Call for apology over cross

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The large make-shift cross made out of a fence posts bearing a plywood sign. Photo / Supplied
The large make-shift cross made out of a fence posts bearing a plywood sign. Photo / Supplied

A large wooden cross illegally erected on the summit of Mauao over Easter has deeply upset Tauranga Moana iwi who hope those responsible will come forward and make their apologies.

The large make-shift cross made out of a fence posts bearing a plywood sign saying 'Savior (sic) of the World' was removed by a Tauranga City Council contractor yesterday.

Ngati Ranginui chairman Brian Huikakahu Kawe said it was not the first Easter this had happened and he believed some members of a local Christian group or local church were responsible.

Mauao was owned by Tauranga Moana iwi and people did not have the right to do anything on it without the board of trustees' permission, he said.

"For local iwi Mauao is very sacred and the summit extremely so. This was an act of ignorance with no understanding of our cultural protocols and the fact that it was done under the cover of darkness means whoever is responsible knew what they were doing was wrong. It doesn't portray the true Christian character.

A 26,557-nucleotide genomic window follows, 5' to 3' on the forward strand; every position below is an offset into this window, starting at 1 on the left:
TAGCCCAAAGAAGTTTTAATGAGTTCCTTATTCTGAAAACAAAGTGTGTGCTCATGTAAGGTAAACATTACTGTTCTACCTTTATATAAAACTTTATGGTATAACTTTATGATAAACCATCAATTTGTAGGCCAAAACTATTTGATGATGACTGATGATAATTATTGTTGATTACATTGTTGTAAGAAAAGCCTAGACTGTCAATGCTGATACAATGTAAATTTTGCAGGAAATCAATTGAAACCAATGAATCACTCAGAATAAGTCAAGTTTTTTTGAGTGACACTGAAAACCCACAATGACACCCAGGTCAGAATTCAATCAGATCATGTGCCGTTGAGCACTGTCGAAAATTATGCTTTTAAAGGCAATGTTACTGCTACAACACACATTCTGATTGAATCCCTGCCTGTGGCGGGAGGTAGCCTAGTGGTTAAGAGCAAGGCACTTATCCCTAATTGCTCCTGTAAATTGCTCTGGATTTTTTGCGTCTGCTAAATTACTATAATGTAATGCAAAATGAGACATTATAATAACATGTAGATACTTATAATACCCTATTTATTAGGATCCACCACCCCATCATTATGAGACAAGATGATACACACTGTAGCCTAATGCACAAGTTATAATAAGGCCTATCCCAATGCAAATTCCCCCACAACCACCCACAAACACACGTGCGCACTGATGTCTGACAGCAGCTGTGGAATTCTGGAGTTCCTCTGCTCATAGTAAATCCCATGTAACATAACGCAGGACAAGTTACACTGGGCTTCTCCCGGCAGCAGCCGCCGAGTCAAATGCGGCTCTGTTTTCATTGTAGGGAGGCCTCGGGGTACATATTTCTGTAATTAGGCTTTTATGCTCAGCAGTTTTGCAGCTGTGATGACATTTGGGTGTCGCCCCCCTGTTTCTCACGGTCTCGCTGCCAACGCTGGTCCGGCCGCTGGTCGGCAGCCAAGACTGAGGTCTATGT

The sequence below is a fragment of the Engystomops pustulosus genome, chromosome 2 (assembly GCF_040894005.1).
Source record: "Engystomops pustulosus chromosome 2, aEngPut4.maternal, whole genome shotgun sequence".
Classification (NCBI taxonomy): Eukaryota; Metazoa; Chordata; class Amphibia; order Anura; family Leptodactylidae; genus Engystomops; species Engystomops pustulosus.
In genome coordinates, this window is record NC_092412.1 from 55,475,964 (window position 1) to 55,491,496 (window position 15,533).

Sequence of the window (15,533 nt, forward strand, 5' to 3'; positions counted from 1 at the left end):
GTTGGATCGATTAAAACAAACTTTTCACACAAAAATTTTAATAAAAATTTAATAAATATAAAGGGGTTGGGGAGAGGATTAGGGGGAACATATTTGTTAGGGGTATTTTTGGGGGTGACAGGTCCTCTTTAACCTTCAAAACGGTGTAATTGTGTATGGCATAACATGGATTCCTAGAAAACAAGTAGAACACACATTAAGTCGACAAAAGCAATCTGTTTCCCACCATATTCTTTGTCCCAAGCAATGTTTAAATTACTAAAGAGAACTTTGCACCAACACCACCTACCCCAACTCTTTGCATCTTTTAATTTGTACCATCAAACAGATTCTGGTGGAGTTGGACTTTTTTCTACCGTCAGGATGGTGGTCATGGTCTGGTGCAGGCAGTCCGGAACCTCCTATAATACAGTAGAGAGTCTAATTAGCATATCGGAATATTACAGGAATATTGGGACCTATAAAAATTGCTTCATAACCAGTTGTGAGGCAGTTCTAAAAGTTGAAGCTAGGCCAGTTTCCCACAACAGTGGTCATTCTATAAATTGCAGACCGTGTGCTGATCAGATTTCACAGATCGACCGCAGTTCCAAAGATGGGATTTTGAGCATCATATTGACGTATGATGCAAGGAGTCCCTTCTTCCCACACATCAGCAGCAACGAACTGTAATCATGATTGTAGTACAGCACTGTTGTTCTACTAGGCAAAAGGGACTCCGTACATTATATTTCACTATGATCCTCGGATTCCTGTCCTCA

"I'm sure if they had erected a cross in someone else's property, let's say Tony Ryall's backyard just imagine what the response would be," he said.

Mr Kawe said he hoped those responsible would come forward so iwi could discuss the issue.

"The trust is insulted as this is not first time this has happened and it was very disrespectful and this act requires an apology at least," he said.

Facebook feedback was mixed.

Tracey Tangitu said she liked it, "let it remain", while Kenia Mihaka-Rameka said it was "disrespectful" and "take it down".

Alicia Reihana responded positively, questioning what the problem was, asking whether the outcry was because no one was told about it.

Councillor Murray Guy said for tangata whenua, Mauao was a sacred place and the act was illegal and disrespectful to local iwi.

"It's very disappointing and most concerning," he said.

Deputy mayor David Stewart said the act was "totally inappropriate" as Mauao had cultural significance for lots of people, not just Maori, and for someone to go up there with a spade and dig a big hole showed a total lack of courtesy and respect.

"I hope whoever has done this has the courage of their convictions to come forward to identify themselves so they can have the appropriate discussions with Mauao's owners, so they can become better educated about Mauao and the hurt they have caused."

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